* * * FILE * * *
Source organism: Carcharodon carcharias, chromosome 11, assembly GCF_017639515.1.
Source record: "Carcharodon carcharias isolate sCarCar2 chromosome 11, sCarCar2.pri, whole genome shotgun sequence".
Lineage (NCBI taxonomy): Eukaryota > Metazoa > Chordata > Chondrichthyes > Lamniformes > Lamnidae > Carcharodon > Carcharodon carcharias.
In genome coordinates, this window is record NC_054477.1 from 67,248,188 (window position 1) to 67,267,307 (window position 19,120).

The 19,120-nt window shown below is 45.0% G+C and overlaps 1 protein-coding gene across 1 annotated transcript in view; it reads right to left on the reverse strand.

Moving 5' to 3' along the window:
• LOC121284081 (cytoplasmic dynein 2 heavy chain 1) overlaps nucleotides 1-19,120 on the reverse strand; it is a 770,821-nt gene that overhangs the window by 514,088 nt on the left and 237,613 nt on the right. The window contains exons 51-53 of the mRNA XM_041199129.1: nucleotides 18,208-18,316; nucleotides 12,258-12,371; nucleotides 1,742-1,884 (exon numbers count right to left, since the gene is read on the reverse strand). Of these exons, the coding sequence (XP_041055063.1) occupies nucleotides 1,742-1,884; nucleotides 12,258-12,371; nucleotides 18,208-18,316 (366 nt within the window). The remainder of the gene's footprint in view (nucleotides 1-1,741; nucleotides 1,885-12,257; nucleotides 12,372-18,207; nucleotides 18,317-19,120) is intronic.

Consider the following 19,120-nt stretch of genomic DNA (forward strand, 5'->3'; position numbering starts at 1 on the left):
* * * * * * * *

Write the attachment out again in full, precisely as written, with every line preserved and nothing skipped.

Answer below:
Source organism: Carcharodon carcharias, chromosome 11, assembly GCF_017639515.1.
Source record: "Carcharodon carcharias isolate sCarCar2 chromosome 11, sCarCar2.pri, whole genome shotgun sequence".
Lineage (NCBI taxonomy): Eukaryota > Metazoa > Chordata > Chondrichthyes > Lamniformes > Lamnidae > Carcharodon > Carcharodon carcharias.
In genome coordinates, this window is record NC_054477.1 from 67,248,188 (window position 1) to 67,267,307 (window position 19,120).

The 19,120-nt window shown below is 45.0% G+C and overlaps 1 protein-coding gene across 1 annotated transcript in view; it reads right to left on the reverse strand.

Moving 5' to 3' along the window:
• LOC121284081 (cytoplasmic dynein 2 heavy chain 1) overlaps nucleotides 1-19,120 on the reverse strand; it is a 770,821-nt gene that overhangs the window by 514,088 nt on the left and 237,613 nt on the right. The window contains exons 51-53 of the mRNA XM_041199129.1: nucleotides 18,208-18,316; nucleotides 12,258-12,371; nucleotides 1,742-1,884 (exon numbers count right to left, since the gene is read on the reverse strand). Of these exons, the coding sequence (XP_041055063.1) occupies nucleotides 1,742-1,884; nucleotides 12,258-12,371; nucleotides 18,208-18,316 (366 nt within the window). The remainder of the gene's footprint in view (nucleotides 1-1,741; nucleotides 1,885-12,257; nucleotides 12,372-18,207; nucleotides 18,317-19,120) is intronic.

Consider the following 19,120-nt stretch of genomic DNA (forward strand, 5'->3'; position numbering starts at 1 on the left):